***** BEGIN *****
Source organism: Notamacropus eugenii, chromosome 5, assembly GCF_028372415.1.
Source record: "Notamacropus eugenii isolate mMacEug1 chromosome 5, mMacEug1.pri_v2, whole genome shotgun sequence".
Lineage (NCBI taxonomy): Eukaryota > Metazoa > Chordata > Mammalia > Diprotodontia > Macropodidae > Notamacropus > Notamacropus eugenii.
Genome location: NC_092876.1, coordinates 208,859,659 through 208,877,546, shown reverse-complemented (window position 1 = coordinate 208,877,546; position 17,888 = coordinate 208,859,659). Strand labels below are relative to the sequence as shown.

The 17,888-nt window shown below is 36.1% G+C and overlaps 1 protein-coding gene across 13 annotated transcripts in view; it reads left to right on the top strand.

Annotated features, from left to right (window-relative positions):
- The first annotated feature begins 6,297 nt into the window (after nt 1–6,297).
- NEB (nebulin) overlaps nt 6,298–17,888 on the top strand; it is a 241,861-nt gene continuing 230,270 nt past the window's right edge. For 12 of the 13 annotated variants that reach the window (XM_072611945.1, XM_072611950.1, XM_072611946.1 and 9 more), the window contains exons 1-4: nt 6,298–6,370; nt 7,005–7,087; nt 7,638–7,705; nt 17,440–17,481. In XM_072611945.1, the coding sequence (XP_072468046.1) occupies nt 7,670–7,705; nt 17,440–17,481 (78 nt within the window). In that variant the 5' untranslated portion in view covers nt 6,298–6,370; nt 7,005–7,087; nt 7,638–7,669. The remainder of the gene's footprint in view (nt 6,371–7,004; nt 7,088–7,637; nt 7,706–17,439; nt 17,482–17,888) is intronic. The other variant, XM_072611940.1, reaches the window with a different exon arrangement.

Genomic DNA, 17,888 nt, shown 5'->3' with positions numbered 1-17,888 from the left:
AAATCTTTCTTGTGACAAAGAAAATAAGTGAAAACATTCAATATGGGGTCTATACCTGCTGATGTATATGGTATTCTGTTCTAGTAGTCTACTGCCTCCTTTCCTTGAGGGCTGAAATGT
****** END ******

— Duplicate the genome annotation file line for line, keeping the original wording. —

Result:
Source organism: Notamacropus eugenii, chromosome 5, assembly GCF_028372415.1.
Source record: "Notamacropus eugenii isolate mMacEug1 chromosome 5, mMacEug1.pri_v2, whole genome shotgun sequence".
Lineage (NCBI taxonomy): Eukaryota > Metazoa > Chordata > Mammalia > Diprotodontia > Macropodidae > Notamacropus > Notamacropus eugenii.
Genome location: NC_092876.1, coordinates 208,859,659 through 208,877,546, shown reverse-complemented (window position 1 = coordinate 208,877,546; position 17,888 = coordinate 208,859,659). Strand labels below are relative to the sequence as shown.

The 17,888-nt window shown below is 36.1% G+C and overlaps 1 protein-coding gene across 13 annotated transcripts in view; it reads left to right on the top strand.

Annotated features, from left to right (window-relative positions):
- The first annotated feature begins 6,297 nt into the window (after nt 1–6,297).
- NEB (nebulin) overlaps nt 6,298–17,888 on the top strand; it is a 241,861-nt gene continuing 230,270 nt past the window's right edge. For 12 of the 13 annotated variants that reach the window (XM_072611945.1, XM_072611950.1, XM_072611946.1 and 9 more), the window contains exons 1-4: nt 6,298–6,370; nt 7,005–7,087; nt 7,638–7,705; nt 17,440–17,481. In XM_072611945.1, the coding sequence (XP_072468046.1) occupies nt 7,670–7,705; nt 17,440–17,481 (78 nt within the window). In that variant the 5' untranslated portion in view covers nt 6,298–6,370; nt 7,005–7,087; nt 7,638–7,669. The remainder of the gene's footprint in view (nt 6,371–7,004; nt 7,088–7,637; nt 7,706–17,439; nt 17,482–17,888) is intronic. The other variant, XM_072611940.1, reaches the window with a different exon arrangement.

Genomic DNA, 17,888 nt, shown 5'->3' with positions numbered 1-17,888 from the left:
AAATCTTTCTTGTGACAAAGAAAATAAGTGAAAACATTCAATATGGGGTCTATACCTGCTGATGTATATGGTATTCTGTTCTAGTAGTCTACTGCCTCCTTTCCTTGAGGGCTGAAATGT